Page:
The Fire Hazard Identification process is a method of assessing the likelihood, severity and impact of a fire occurring on a vehicle. This process ensures that our Technical Team are armed with all the knowledge they need to design and specify a system to provide you and your business with the most reliable protection.

Our comprehensive Fire Hazard Identification process covers everything from the operating environment to the machine components. A careful examination of ignition and fuel sources highlights areas that are a fire risk, which allows us to ensure that our system design covers these risks.

What Do We Considered in the Fire Hazard Identification Process?

During this process, we consider not only the machine and its configuration and usage, but the environment and human element. Whether the machine will be handling flammable materials, operating in buildings or in the vicinity of hazards and what the cleaning and maintenance schedule of a machine look like all have an impact on the system design.


Analysis of the machine identifies areas and components that pose a fire risk and require protecting. Careful consideration of components like the engine, belly pan, electric cabling and fuel and hydraulic lines allows our Technical Team to analyse the heat and fuel sources to determine the potential scale and likelihood of fire on each hazard. This identifies the areas that need to be protected.


The operating environment of a machine can be overlooked, but whether the machine is static or mobile, supervised or unsupervised and whether it operates in a building or in an open area have an impact on the system it needs. Static equipment may require additional manual actuators while machines operators with less supervision may need a sounder beacon.

Human Element

The human element refers to maintenance, cleaning and operation of the machine. Regular cleaning, machine maintenance and work schedule influence the risk of a fire on a machine, and as such must be considered in the Fire Hazard Identification process.

Engine v Full Hazard Protection

Engine Protection

Engine protection, also referred to as volume protection, refers to the design of systems to cover hazards within the volume of the engine compartment. This method of protecting machines means that hazards located outside the engine compartment are not protected. The system design is based on the volume of the protected area, and the amount of agent and number of nozzles required to protect this area.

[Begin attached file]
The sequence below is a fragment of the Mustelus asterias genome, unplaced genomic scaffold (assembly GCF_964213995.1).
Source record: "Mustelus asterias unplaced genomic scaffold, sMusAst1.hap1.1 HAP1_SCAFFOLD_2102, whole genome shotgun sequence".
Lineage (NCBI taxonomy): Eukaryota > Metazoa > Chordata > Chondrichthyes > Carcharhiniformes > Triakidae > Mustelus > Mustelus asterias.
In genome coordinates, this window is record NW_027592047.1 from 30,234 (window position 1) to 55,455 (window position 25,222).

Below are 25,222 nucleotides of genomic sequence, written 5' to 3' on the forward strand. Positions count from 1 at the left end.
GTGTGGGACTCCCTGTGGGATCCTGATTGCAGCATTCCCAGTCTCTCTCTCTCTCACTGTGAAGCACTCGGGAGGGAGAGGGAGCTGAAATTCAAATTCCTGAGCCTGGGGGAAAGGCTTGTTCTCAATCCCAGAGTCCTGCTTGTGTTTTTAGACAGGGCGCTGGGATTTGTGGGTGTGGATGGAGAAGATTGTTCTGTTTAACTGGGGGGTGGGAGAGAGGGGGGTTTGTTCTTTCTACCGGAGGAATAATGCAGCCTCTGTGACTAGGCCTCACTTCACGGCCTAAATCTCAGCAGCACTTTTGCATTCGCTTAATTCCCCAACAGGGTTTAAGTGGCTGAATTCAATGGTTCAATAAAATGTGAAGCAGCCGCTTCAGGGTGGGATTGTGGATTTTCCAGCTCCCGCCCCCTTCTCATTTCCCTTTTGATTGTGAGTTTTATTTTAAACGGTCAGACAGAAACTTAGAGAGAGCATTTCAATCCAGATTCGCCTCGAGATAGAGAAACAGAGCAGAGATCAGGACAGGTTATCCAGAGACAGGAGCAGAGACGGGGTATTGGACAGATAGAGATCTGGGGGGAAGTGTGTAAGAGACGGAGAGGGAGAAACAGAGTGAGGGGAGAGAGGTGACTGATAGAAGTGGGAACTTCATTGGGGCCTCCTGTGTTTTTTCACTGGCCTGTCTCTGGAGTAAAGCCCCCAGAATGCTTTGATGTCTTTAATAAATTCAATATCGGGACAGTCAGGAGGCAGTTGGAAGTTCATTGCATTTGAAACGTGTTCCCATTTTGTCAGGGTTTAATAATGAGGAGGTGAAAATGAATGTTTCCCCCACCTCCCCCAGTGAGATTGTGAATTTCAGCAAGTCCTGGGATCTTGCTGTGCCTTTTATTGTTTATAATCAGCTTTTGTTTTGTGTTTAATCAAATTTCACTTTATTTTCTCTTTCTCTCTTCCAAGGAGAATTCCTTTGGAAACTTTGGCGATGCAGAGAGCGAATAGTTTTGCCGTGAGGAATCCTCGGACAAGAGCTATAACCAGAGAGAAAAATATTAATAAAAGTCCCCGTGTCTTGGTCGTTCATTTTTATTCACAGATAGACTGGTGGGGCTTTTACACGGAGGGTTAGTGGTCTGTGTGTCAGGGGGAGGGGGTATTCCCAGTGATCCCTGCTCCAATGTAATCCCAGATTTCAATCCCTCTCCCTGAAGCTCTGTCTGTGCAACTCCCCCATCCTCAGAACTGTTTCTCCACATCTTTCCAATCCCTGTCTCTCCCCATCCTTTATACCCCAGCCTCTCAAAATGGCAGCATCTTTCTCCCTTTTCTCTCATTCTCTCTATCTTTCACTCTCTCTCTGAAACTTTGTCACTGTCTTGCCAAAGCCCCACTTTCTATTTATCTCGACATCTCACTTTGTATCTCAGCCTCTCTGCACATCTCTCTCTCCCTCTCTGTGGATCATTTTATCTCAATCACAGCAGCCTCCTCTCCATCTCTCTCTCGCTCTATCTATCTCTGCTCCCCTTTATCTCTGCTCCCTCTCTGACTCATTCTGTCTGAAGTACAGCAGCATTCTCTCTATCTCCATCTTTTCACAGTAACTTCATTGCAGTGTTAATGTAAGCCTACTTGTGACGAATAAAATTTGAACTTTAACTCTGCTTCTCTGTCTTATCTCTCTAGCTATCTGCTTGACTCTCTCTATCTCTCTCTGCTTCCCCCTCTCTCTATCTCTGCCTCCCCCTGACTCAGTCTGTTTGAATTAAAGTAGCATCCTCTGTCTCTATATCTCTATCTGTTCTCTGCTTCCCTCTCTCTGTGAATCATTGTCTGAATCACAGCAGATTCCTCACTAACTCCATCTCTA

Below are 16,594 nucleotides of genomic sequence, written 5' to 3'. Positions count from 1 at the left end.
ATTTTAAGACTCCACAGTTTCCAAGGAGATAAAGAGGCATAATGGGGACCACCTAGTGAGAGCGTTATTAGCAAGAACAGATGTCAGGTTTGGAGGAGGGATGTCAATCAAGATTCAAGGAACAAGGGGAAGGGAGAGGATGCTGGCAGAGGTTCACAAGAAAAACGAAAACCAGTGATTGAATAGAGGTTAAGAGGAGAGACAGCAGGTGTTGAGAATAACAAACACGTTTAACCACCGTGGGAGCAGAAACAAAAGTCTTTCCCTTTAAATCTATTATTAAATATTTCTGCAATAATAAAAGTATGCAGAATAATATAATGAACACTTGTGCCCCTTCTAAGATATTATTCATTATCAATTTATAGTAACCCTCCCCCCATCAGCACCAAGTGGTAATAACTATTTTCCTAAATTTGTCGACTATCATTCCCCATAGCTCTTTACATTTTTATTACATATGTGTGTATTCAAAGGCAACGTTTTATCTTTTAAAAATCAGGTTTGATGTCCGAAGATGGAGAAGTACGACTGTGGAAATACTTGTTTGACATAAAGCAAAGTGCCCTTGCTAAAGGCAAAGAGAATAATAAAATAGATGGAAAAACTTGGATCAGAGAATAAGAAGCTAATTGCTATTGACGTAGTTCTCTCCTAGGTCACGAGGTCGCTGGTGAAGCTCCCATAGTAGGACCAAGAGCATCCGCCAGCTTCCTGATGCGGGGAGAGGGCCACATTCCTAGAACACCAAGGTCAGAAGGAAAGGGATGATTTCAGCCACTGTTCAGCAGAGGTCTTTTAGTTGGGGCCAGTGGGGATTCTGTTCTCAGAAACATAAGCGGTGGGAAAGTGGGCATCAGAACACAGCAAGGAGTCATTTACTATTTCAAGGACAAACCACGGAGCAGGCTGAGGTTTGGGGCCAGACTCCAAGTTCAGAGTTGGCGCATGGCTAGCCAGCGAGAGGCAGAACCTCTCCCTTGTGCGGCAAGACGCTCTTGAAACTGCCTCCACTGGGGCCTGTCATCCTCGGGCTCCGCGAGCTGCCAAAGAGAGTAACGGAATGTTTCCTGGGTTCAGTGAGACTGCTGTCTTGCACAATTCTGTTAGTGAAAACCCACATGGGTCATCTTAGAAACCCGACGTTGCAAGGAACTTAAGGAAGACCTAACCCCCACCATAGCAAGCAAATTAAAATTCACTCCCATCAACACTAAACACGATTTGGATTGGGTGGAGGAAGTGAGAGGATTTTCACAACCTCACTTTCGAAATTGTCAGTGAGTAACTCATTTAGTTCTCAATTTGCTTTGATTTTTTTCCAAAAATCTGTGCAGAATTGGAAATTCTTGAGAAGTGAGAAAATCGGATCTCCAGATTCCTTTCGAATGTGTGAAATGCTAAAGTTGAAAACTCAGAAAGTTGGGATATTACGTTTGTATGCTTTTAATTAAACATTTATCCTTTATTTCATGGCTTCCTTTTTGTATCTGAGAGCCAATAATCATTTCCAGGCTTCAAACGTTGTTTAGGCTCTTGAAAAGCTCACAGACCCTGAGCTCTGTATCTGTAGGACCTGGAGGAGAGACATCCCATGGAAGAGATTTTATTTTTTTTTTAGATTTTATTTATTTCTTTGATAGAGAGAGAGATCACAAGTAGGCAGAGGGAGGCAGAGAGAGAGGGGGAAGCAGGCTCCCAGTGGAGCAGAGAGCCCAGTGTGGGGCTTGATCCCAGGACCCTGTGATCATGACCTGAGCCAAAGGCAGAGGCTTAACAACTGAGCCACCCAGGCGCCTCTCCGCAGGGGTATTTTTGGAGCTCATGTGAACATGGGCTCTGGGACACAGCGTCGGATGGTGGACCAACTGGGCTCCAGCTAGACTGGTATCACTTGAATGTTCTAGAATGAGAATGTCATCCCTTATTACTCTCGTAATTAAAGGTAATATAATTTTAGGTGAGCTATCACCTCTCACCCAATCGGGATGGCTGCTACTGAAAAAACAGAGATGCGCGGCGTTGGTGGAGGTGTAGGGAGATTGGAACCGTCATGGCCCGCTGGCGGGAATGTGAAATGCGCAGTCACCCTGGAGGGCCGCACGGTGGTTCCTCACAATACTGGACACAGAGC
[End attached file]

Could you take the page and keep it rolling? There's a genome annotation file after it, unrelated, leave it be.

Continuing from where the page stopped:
Full Hazard Protection

On average, over 25% of fires in heavy mobile equipment originate outside of the engine compartment, so neglecting fire hazards outside the engine compartment puts you and your business at risk of fire. This is why Ardent recommends full hazard protection, which considers hazards outside of the engine compartment in addition to those within.

These hazards can include the transmission, battery compartment, belly pan or high-pressure hoses and hydraulic pumps. The fire hazard identification process identifies the areas within the plant that pose a fire risk, and the system design is based on this.

Wheel loader with engine hazards identified

Engine Only Protection

Wheel loader with all fire hazards identified

Full Hazard Protection

Fire System Recommendations

This process cumulates in the recommendation of a fire suppression system, including which suppression agent is suitable for the hazards and environment, how much agent is required to offer reliable protection and which areas should be covered by the detection and distribution network.

The Fire Hazard Identification process is a comprehensive process that ensures that every system we specify is fit for purpose. We don't cut corners because we know exactly what it takes to ensure you and your business are fully protected against the risk of fire.